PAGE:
The Talent War Is Real: How Leaders Should Respond As Their People Return To Work
The future of work is now, and if business leaders don’t listen to the undercurrent of the workforce, they’ll end up losing their best talent.
Study after study shows that workers want flexibility and fulfillment, and in many cases, will leave their current employer if they don’t get it. Prudential’s Pulse of the American Worker Survey reported that “having the ability to work both remotely and at the work site is the ideal workplace model” for 68% of American workers.
A recent Envoy study of more than 1,000 full- and part-time workers revealed almost half said they’d look for a new job if their employer didn’t offer hybrid work. This is even more interesting when you drill down into the workers requesting a hybrid workplace: 61% of office workers, 52% of Gen Zers and 48% of millennials.
The pandemic has changed how employees view their jobs. Many have changed the focus from where they work to why they work. The Prudential study found that career changes were up overall, with 20%of workers changing their line of work entirely over the past year. The main reasons reported for these changes were work-life balance, better compensation, and trying something new.
The status quo is no longer good enough. People don’t want to be bought by perks anymore.
They want good jobs, good leaders and good companies. It’s more than just leaders engaging and coaching more and restructuring meetings to adjust to the new normal.
The question for leaders becomes: How do you retain and attract the best talent as employee priorities change? Here are some ways to keep your employees happy and engaged.
Make sure they enjoy the work.
People want to do things they enjoy. Designing jobs around interests and skill sets, as well as company needs, is important. Take the time to find out the individual strengths of each employee and give them the opportunity to excel. As Entrepreneur suggests, “if you have an employee who excels in leading teams, give them the opportunity to take charge of new projects.”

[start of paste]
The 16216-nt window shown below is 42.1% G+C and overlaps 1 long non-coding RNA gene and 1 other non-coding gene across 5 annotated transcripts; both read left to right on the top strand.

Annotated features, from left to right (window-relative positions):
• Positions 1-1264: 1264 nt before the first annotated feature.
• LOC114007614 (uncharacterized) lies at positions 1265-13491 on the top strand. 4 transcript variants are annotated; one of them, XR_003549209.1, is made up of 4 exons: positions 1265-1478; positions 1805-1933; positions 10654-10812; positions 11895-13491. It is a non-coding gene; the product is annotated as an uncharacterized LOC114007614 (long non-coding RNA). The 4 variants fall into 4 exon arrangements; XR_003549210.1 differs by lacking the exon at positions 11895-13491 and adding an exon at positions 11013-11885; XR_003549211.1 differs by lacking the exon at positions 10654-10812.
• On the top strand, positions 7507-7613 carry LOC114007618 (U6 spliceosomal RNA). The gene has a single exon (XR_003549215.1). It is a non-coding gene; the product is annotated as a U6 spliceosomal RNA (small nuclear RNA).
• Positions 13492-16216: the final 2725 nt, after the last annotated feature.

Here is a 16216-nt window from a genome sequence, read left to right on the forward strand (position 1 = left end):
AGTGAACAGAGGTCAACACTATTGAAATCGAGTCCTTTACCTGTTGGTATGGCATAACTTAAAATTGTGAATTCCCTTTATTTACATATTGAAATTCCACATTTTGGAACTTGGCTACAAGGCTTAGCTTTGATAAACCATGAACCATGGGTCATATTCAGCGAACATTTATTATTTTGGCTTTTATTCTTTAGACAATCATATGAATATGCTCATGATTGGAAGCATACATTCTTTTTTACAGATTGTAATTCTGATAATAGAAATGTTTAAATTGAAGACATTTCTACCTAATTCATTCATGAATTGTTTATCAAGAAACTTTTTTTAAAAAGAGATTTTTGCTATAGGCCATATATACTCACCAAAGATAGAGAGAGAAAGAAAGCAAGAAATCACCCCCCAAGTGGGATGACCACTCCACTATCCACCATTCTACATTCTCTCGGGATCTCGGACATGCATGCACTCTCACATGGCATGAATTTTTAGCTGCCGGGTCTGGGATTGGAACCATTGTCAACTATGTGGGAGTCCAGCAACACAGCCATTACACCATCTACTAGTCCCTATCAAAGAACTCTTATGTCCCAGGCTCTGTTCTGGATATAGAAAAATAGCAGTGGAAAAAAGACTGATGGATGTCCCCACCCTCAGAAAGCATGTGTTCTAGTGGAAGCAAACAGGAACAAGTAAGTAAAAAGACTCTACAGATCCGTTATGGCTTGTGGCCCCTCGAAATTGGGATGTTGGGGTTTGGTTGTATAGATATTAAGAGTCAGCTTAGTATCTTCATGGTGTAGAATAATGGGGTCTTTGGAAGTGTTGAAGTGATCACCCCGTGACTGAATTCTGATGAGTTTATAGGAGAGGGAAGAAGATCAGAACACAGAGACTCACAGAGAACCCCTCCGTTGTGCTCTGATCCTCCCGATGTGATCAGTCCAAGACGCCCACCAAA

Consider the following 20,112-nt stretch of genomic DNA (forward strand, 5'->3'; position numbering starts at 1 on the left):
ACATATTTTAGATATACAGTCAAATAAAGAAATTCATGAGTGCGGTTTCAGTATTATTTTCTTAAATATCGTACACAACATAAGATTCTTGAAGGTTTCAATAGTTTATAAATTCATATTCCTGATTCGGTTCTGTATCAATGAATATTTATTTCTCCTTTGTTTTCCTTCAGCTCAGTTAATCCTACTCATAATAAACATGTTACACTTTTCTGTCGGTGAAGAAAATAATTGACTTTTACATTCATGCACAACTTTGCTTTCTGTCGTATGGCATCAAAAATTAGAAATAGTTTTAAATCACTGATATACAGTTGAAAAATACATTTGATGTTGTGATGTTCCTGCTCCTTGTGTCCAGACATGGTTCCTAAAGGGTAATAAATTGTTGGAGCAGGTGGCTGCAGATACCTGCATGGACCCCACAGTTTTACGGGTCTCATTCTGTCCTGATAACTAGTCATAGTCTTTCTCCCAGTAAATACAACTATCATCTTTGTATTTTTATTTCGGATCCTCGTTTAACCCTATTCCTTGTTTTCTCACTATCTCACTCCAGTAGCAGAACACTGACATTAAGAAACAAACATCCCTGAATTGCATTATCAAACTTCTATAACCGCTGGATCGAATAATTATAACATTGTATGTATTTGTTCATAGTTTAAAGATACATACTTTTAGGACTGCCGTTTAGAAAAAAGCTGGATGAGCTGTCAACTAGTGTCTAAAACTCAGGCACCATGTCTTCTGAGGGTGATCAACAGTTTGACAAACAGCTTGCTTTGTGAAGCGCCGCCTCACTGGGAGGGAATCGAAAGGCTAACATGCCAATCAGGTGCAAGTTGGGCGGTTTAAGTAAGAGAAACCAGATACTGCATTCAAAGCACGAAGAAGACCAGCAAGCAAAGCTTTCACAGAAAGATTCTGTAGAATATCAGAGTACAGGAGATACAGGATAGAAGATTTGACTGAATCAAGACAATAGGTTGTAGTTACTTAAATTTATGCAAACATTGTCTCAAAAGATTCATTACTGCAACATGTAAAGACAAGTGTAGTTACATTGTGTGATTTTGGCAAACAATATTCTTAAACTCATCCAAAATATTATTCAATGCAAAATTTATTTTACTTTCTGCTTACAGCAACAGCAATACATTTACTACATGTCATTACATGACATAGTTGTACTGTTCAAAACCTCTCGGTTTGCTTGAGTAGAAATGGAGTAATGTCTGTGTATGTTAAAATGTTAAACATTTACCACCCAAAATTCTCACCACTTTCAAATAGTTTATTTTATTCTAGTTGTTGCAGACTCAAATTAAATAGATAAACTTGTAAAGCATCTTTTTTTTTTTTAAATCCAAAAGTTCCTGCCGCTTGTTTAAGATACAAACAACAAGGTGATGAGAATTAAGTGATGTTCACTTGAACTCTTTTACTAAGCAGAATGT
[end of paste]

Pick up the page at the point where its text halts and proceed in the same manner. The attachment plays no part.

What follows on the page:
Make connection a priority.
Meetings are actually important for this. People need to sense that they are part of something. This is done by updating the cadence and length of in-person meetings, having productive in-person and virtual team sessions, and showing interest in teammate’s lives and current situations. You can be connected and never see each other in person. It takes work, but it is possible.
In a recent study, more than 80% of workers said they’d consider leaving their company for a more empathetic organization. Bottom line: Wellness and connection matters more than ever in 2021. Your team members are most likely more worried and anxious than they’ve ever been. The companies and organizations that step in and understand this basic need will be the ones to thrive.
Keep values in alignment with the bigger purpose.
Leaders need to care about and uphold the bigger purpose of the company. This has been a growing trend for several years but has recently really taken hold. People don’t want to work for a boss or a company whose values they don’t respect. But they will stay, regardless of pay, if they feel good about the work and the values of the company and its leaders. It isn’t about money. It is about so much more: contributing goods and services that help the world in some way. Purpose and values matter.
The talent war is real. People are leaving jobs in droves. Make sure you stay connected, communicative, and empathetic as you ease into the new normal of the workplace.
Originally posted at Forbes.com.